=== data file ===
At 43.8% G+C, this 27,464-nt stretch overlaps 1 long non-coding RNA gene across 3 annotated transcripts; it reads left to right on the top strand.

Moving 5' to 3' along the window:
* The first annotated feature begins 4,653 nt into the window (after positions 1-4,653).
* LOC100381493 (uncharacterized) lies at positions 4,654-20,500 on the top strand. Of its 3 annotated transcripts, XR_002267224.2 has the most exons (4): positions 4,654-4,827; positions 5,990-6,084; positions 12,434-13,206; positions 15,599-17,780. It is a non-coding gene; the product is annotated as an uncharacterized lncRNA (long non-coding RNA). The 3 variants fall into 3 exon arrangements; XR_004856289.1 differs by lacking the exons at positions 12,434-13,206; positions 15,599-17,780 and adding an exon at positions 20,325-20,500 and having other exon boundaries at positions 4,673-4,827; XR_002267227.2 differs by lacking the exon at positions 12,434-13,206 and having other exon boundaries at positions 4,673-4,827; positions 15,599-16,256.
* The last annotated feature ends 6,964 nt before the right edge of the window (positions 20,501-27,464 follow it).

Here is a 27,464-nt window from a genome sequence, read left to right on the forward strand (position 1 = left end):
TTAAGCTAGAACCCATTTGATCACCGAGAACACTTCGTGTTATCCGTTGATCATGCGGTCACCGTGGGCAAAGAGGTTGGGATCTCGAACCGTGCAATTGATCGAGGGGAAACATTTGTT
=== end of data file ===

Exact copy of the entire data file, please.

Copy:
At 43.8% G+C, this 27,464-nt stretch overlaps 1 long non-coding RNA gene across 3 annotated transcripts; it reads left to right on the top strand.

Moving 5' to 3' along the window:
* The first annotated feature begins 4,653 nt into the window (after positions 1-4,653).
* LOC100381493 (uncharacterized) lies at positions 4,654-20,500 on the top strand. Of its 3 annotated transcripts, XR_002267224.2 has the most exons (4): positions 4,654-4,827; positions 5,990-6,084; positions 12,434-13,206; positions 15,599-17,780. It is a non-coding gene; the product is annotated as an uncharacterized lncRNA (long non-coding RNA). The 3 variants fall into 3 exon arrangements; XR_004856289.1 differs by lacking the exons at positions 12,434-13,206; positions 15,599-17,780 and adding an exon at positions 20,325-20,500 and having other exon boundaries at positions 4,673-4,827; XR_002267227.2 differs by lacking the exon at positions 12,434-13,206 and having other exon boundaries at positions 4,673-4,827; positions 15,599-16,256.
* The last annotated feature ends 6,964 nt before the right edge of the window (positions 20,501-27,464 follow it).

Here is a 27,464-nt window from a genome sequence, read left to right on the forward strand (position 1 = left end):
TTAAGCTAGAACCCATTTGATCACCGAGAACACTTCGTGTTATCCGTTGATCATGCGGTCACCGTGGGCAAAGAGGTTGGGATCTCGAACCGTGCAATTGATCGAGGGGAAACATTTGTT